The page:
When Orthopedic Surgeon K. Donald Shelbourne, MD, began his practice in 1982, the mother of a 15-year-old girl whose ACL he had reconstructed asked him a question he couldn’t answer. “She wanted to know what was going to happen to her daughter’s knee in 20 years. I had no idea,” says Dr. Shelbourne.
To find out what would happen down the road, Dr. Shelbourne began to collect data on his patients. For 38 years now, he’s been using that data to continually improve outcomes for patients at Shelbourne Knee Center.
Learning What Works Best
The research program tracks patient outcomes and studies factors related to those outcomes to determine how to improve treatment for knee problems. It covers more than 13,000 patients. The main focus of the research program is:
- ACL reconstruction.
- Knee arthroscopy.
- Nonoperative treatment of knee osteoarthritis.
Shelbourne hired a research manager/medical writer back in 1984. Later, he hired two research coordinators to collect patient data. “By tracking our results, we ensure the best outcome with the fewest complications,” he says.
The first and most extensive line of research focuses on surgical ACL patients, who are followed for up to 30 years. Research follow-up starts two years post-op. Patients complete annual surveys and are asked to return to the clinic for objective evaluations (radiographs, physical examination and testing) at five, 10, 15, 20, 25, and 30 years. Knee arthroscopy patients are surveyed annually.
Nonoperative treatment of knee osteoarthritis is the most recent line of research, conducted by Dr. Shelbourne and Orthopedic Surgeon Rodney Benner, MD. Data currently cover range of motion evaluation and patient surveys from the initial evaluation through one year, with additional survey data at two years. Occasionally, the physicians conduct small studies with other patient populations.
“I want our outcomes to get better every year,” says Dr. Shelbourne.
Key Research-Based Improvements
Key improvements to knee treatment based on research conducted at Shelbourne Knee Center include:
- Pre-operative rehabilitation (pre-op rehab) and personal patient navigators.
- Prevention of post-op swelling and an accelerated ACL rehab protocol.
Pre-op rehab became part of the center’s system for optimizing surgical outcomes after Dr. Shelbourne’s research on ACL reconstruction patients revealed the importance of full range of motion (ROM) and returning the knee to a normal state (except for the ACL tear) before surgery in a good outcome (1). The pre-op protocol uses a step-wise process:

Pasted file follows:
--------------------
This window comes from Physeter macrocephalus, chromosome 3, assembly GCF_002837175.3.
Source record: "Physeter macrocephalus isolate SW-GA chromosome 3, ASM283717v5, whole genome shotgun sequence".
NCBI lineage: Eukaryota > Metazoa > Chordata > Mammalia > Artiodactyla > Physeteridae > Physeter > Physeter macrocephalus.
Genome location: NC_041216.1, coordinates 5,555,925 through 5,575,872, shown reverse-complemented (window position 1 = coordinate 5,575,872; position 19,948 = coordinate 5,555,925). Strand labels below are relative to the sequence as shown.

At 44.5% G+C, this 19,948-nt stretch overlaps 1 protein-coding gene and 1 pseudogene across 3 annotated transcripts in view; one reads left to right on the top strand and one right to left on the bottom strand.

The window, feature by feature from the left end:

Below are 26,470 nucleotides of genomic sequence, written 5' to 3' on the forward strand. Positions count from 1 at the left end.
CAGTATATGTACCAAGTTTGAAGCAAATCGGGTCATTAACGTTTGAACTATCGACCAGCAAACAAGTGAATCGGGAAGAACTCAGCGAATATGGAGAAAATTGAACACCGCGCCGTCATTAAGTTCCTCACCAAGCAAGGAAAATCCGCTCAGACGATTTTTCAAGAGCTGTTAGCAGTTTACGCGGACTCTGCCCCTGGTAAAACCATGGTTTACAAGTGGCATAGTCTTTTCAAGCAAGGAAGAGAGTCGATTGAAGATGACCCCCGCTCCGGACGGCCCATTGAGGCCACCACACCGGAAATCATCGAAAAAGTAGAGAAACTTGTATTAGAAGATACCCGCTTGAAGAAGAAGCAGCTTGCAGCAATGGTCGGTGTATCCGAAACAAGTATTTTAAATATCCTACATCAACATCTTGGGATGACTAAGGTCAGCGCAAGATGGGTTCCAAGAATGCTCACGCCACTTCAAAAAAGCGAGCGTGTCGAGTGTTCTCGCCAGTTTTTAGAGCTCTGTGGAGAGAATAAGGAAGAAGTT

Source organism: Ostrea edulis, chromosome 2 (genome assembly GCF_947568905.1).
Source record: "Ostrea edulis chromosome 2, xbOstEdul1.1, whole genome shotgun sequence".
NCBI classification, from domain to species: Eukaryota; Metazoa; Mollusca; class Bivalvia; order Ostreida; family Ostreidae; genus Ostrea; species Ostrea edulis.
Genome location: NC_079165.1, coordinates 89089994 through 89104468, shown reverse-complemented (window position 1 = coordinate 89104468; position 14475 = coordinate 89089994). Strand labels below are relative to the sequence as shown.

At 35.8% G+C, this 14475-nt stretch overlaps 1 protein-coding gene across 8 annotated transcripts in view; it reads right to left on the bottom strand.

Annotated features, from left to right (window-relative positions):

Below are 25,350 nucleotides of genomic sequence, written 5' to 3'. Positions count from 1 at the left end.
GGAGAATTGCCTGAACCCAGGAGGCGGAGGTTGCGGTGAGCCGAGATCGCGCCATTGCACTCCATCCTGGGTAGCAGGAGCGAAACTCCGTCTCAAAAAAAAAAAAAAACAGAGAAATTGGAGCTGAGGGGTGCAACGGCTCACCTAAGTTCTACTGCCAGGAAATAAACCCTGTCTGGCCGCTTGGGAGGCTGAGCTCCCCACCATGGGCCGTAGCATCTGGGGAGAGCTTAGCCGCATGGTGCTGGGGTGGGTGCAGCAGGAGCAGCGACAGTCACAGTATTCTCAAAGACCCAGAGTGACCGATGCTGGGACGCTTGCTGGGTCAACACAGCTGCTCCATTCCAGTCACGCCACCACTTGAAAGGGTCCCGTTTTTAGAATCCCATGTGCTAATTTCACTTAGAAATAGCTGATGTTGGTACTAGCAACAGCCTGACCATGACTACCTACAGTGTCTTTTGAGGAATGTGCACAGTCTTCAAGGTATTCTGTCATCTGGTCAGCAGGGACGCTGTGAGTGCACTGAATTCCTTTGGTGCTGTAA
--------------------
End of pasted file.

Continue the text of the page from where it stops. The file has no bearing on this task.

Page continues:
- ROM: Restore knee extension equal to the normal knee.
- ROM: Restore knee flexion equal to the normal knee.
- Strengthening for good leg control and everyday function.
Each patient works with the same physical therapist or athletic trainer from pre-op through post-op rehab.
Accelerated ACL Rehab Protocol
Post-op rehab changes after ACL surgery focus on eliminating problems with swelling by having patients lay down with the knee above the heart for the first five days instead of walking frequently (1,2).
Today, the accelerated post-op ACL rehab protocol includes:
- Full extension exercises beginning the day of surgery.
- Hospital stay for 23 hours.
- Weight-bearing allowed as tolerated for bathroom privileges.
- Emphasizing ROM exercises for flexion while maintaining full knee extension.
- Strengthening exercises beginning when full extension and flexion is achieved.
Most patients benefitted from this protocol:
- Consistent maintenance of objective stability.
- Less pain.
- Less struggle to increase and maintain ROM.
- Decreased rate of scar resections.
Sharing Research Results
Dr. Shelbourne and Dr. Benner share research results through international, national and regional presentations and articles in medical journals. Together, they’ve published more than 160 articles and more than 100 book chapters.
Learn more about Shelbourne Knee Center’s research results.
- North Am J Sports Phys Ther. 2009;4:2-12.
- Shelbourne KD, Gray T. Principles of Anterior Cruciate Ligament Rehabilitation. In Prodromos CC (ed), Anterior Cruciate Ligament: Reconstruction and Basic Science, 2nd edition, Elsevier, Philadelphia, PA, 2017, p444-450.